The Senate: Treading With Caution at 100

For anyone that is objectively disposed to the contradictions that occasioned the high turnover rate of Senate presidency in the Fourth Republic, the tactful devotion of the early days of the present Senate to settling down is justifiable. The present Senate, with its array of veteran politicians, which includes 10 ex-governors, gives the impression that it is poised to practise true statesmanship, in its capacity as the legislative vicar of the nation.

The senate only sat for 15 days since inauguration before going for a recess. However, the Senate President must have relied on the time factor to give the Senate a pass mark when he was reviewing its strides in the first 100 days. In his opinion, the first 100 days of the Senate have been peaceful, with Senators living up to the expectations of Nigerians in the areas of lawmaking and goals that the Senate set for itself at the beginning of the current dispensation.

Many would argue that this Senate has not done enough in 100 days to enable an inclusive analysis of its character, or that of its leadership. But the daunting task of securing both office and residential accommodation for its members was enough to justify the intervening five-week recess, during which it was not tasked by any issue that deserves national discourse.

The accommodation problem came up as a result of what many people see as lack of foresight on the part of the recent past administration, which in a bid to please serving lawmakers, allowed them to buy over the accommodation occupied by them, all thanks to the monetization policy. Unfortunately, not sooner than the present lawmakers assumed office that it became apparent to most of them that they would be stranded in the Federal Capital Territory for want of accommodation.

As it is now, the new government has ordered a reversal of the decision, but additional impetus may be required to resolve the matter decently because it is a very sensitive issue which may go ahead to court discontents if not properly managed. Otherwise, it would cost over N2.5 billion to secure accommodation for the present lawmakers, most of who are experienced politicians but first time Senators. Given this scenario, it was not out of place for the Senators to call for a recess while the issue is sorted out.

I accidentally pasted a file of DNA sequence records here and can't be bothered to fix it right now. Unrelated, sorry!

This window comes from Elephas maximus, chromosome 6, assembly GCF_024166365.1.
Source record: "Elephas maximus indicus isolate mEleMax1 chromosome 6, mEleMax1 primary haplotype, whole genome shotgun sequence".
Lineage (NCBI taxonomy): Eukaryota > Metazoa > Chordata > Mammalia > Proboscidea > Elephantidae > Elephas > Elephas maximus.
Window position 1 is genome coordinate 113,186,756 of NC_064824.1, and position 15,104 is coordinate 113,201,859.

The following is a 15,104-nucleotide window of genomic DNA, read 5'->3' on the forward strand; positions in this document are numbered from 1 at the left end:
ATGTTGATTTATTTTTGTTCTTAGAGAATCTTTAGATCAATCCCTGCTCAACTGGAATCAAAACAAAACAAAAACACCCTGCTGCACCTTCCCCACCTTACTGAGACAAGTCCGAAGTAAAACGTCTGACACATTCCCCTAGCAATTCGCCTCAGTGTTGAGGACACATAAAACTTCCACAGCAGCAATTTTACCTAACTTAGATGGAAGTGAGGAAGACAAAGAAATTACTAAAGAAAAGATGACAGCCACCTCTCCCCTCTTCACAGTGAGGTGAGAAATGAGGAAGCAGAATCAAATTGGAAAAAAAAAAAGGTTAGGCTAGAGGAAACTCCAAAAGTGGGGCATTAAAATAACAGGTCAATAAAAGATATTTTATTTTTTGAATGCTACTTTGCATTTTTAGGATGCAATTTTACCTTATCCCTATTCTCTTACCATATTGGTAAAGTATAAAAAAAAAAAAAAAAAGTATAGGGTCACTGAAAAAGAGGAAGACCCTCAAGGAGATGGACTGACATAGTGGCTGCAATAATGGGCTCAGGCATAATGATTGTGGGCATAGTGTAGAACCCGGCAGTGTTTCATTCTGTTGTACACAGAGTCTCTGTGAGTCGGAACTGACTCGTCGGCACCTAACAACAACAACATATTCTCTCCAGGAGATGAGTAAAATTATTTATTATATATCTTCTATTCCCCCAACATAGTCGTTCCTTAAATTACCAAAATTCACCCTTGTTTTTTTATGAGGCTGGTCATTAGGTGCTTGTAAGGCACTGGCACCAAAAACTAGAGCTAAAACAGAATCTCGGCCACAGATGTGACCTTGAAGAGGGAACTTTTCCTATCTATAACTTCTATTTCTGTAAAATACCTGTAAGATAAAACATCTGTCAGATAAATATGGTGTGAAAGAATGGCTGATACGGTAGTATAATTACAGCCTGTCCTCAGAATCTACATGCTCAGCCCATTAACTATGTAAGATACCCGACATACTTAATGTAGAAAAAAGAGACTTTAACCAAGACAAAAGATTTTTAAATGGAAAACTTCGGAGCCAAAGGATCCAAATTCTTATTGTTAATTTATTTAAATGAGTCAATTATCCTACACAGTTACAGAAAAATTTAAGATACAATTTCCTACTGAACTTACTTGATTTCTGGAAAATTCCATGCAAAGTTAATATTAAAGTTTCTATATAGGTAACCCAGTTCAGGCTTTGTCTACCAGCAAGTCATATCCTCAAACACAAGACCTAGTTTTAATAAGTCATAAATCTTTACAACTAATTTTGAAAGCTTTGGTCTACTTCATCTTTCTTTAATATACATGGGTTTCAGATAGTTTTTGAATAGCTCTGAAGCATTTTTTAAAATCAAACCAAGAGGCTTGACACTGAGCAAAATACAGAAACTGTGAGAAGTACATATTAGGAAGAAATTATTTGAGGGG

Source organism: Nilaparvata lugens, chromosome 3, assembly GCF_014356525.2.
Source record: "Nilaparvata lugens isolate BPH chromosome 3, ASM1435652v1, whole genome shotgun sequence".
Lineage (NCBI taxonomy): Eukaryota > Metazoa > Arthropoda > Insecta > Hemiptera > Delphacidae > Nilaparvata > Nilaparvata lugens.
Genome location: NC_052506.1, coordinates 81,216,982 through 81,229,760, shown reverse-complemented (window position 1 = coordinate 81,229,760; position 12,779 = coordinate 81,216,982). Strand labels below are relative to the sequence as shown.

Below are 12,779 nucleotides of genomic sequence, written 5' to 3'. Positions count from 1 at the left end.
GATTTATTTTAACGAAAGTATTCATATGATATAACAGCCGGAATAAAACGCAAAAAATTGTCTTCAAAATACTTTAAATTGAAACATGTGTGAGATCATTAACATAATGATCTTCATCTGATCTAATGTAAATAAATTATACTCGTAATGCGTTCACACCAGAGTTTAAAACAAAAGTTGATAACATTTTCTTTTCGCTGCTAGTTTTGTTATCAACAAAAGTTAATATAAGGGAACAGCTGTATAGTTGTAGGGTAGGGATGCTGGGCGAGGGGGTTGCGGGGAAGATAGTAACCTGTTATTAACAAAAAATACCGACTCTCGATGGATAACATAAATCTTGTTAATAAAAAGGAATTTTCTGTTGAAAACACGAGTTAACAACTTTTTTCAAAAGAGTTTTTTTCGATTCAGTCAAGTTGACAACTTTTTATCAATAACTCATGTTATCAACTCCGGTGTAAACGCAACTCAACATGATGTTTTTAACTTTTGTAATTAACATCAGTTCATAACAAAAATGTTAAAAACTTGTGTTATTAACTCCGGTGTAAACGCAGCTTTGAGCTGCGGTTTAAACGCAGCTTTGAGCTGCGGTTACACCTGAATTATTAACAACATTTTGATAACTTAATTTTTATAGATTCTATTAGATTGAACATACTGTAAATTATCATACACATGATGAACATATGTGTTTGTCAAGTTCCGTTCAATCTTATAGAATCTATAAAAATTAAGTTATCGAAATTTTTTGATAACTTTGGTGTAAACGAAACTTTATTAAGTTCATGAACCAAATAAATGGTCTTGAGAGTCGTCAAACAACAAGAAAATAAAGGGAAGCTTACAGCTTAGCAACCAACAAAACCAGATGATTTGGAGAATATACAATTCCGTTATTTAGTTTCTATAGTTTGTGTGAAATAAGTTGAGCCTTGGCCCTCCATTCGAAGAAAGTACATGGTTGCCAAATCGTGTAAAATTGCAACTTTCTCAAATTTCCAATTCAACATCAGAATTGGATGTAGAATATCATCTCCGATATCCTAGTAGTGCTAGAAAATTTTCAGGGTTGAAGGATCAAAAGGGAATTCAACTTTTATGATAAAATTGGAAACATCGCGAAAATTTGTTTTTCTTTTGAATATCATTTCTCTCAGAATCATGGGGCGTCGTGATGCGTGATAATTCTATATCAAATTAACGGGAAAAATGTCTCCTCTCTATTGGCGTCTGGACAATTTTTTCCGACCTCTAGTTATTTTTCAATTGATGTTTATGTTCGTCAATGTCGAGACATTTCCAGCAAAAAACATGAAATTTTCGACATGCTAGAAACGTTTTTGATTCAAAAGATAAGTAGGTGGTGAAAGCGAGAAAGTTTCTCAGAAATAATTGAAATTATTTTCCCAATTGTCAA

The only incident during this idyllic recess was the death of ex-Senate President, Evan Enwerem which received due attention from the incumbent Senate President when he immediately arranged with several other members of the Senate to set up a committee for the funeral. Mark has since apprised the Senate on this development and a minute silence was observed on the floor of the Senate – in honour of the elder statesman – when it reconvened in early September.

The Senate President, His Excellency, Senator David Mark must be right in all respects to have awarded a pass mark to his constituency after 100 days. But whatever goals the Senate has set for itself, Nigerians expect it to make laws that will strengthen democracy and make for good governance in the country. Mark is not oblivious of this challenge and has continued to assure Nigerians that his tenure will be a reference point for focused and purposeful leadership, such that will strengthen the Senate and build bridges of understanding and fellowship among diverse spheres of the Nigerian society.

This is why it is expedient for him to ensure that the Senate is one and shall remain one united family with focus on the ordinary people of this country who elected the lawmakers into office. In other words, the peoples’ welfare should be the top priority of the Senate as it strives to do all that is necessary to uplift the living standard of the people. This unity of purpose and political maturity played out in the way that the Senate rose above the threat of discontent initially threatening the body on account of the way Senator David Mark emerged as the 11th president of the Nigerian Senate.